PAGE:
Tuesday, October 14, 2008

Subtle Bigotry: Hockey Mom

We've heard about the racism that the McCain campaign has stirred up, but few people have addressed when it started. I believe that it started as soon as Sarah Palin was named as his running mate. Specifically, the first time she claimed that she was "just one of [us]" and a "hockey mom."

Why is that racist? To answer that question we have to look at who hockey moms are. So, that's just what I did.

Luckily, I already had an idea of who they were, at least in this area. For a few years I helped my brother-in-law with his little league photography business. Among his clients were a few of the local hockey leagues. He also had football, baseball, basketball, soccer, and wrestling leagues for clients. He worked in communities on all ends of the income spectrum. As far as Northern New Jersey is concerned, I know the sports demographics well.

From this I tell you that hockey moms are earlier risers, able to tolerate prolonged periods in freezing temperatures, financially comfortable, SUV drivers, and as white as possible. Don't take my word for it, here is what MinnPost's Jay Weiner had to say about it:

[T]he sport is predominantly Caucasian and, of course, extremely Northern in its geography. Among hockey, soccer and basketball, those who participate in hockey have the highest household income of $80,540. It's a more affluent sport and, perhaps, more Republican, although Minnesota hockey has a blue-collar strain to it.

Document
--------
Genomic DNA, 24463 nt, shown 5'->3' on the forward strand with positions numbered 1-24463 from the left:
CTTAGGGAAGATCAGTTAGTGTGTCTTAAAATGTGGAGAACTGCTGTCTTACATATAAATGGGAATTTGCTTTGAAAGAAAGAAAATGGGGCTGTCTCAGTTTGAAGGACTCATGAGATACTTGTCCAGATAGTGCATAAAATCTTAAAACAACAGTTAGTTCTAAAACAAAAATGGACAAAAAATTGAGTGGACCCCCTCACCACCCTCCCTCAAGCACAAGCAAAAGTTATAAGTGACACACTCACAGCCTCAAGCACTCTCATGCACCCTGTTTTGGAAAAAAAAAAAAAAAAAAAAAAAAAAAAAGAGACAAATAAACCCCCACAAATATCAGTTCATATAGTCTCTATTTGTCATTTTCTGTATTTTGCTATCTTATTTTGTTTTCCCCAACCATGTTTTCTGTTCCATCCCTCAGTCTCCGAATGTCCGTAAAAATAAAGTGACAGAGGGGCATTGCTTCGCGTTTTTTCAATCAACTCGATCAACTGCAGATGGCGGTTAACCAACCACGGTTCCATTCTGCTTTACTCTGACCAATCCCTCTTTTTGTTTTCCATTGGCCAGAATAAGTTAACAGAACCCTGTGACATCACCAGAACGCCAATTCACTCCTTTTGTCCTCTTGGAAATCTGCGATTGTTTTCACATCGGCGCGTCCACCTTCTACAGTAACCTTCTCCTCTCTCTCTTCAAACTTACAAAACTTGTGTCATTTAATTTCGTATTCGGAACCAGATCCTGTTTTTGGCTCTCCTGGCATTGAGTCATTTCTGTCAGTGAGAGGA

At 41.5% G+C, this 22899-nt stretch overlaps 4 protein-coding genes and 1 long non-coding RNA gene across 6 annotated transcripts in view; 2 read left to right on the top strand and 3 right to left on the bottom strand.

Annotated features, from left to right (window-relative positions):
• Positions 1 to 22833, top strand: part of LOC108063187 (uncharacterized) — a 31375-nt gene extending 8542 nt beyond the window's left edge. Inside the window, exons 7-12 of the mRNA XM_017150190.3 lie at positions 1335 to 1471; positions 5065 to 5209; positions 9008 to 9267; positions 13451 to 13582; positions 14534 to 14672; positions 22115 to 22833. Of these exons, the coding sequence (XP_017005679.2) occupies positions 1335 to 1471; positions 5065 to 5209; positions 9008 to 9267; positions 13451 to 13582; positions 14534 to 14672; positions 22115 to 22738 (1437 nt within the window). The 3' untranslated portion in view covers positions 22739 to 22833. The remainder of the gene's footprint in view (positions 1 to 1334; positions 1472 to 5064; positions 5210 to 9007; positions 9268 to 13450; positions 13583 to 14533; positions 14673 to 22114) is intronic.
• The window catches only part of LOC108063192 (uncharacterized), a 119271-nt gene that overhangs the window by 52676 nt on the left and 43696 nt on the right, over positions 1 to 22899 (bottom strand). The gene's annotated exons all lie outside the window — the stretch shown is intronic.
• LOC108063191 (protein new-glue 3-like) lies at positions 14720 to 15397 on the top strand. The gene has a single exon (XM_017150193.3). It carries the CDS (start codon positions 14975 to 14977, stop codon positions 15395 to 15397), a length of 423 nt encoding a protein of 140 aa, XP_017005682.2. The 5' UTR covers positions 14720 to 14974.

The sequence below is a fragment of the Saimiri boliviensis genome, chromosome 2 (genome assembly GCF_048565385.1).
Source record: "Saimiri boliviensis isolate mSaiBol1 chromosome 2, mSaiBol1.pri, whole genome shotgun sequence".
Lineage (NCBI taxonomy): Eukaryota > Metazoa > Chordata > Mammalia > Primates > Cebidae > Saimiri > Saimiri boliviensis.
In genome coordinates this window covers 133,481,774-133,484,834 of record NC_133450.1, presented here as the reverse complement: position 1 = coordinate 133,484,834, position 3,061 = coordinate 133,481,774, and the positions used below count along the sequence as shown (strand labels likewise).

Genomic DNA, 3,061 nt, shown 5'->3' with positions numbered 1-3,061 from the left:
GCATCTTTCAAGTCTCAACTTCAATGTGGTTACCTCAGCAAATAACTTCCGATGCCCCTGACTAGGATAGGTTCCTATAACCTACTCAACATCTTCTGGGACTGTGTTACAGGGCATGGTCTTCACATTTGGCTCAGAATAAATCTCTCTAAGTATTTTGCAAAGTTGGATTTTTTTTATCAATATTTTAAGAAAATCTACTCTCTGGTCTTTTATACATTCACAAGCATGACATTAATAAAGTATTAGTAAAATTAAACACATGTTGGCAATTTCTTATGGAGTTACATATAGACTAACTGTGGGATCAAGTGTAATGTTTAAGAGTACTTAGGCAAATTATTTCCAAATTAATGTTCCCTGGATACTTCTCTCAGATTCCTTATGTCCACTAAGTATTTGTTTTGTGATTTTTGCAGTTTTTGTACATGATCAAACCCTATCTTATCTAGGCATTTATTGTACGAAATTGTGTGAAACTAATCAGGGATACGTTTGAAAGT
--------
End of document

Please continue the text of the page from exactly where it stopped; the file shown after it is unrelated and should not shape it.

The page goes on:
Slate's income numbers are different, but they tell the same story:

[T]hey're almost certain to be largely Caucasian. Just 2 percent of National Hockey League players are black, despite the work of a "diversity task force" for both the professional and youth leagues. (The task force has held special camps in Wasilla, Alaska.) USA Hockey claims hockey-playing households earn nearly twice the U.S. average, with a median income of $99,200. According to polling by the Pew Research Center, a slice of registered voters that might be roughly equivalent to hockey moms—comprising white married women with kids under 18, incomes over $75,000 and living in the prime hockey-playing regions


If you read the full stories accompanying those quotes you will start to realize who the "us" is that Palin is one of. It doesn't encompass people of color. Nor does it include the poor, actually it mostly excludes the middle class. It does include someone who can afford thousands of dollars every year for their child to play a sport. Very few hockey moms are worried about how they're going to afford their next meal.

When Sarah Palin says that she is one of "us" and that Barack Obama isn't, in the same breath that she claims to just be a hockey mom, she is making a classist and racist statement. She is saying that we can't let a non-white person who had to work their way through school into the White House. She is professing her disgust for someone who would waste their time as a community organizer in low income areas.

It is a subtle attack, but one that should not be overlooked. At the very least, not anymore. Once her attacks became more overt, and her attempts to provoke a passionate racist reaction became more obvious, we had to look at just how deeply this runs in the campaign. It isn't merely a ploy that started a week or two ago, it's built right into the VP pick.

4 comments:

Karenann said...

Don't I get credit for pointing this out to you? Sheesh...

Dan said...

I don't remember exactly what part(s) you pointed out, but you did get me thinking about the subject. A thread about pudding boobs finally inspired me to put it together and write it. So you and pudding boobs can share the credit.

Anonymous said...

Pudding boobs? I worry about you.

Karenann said...

not sure why that was anonymous.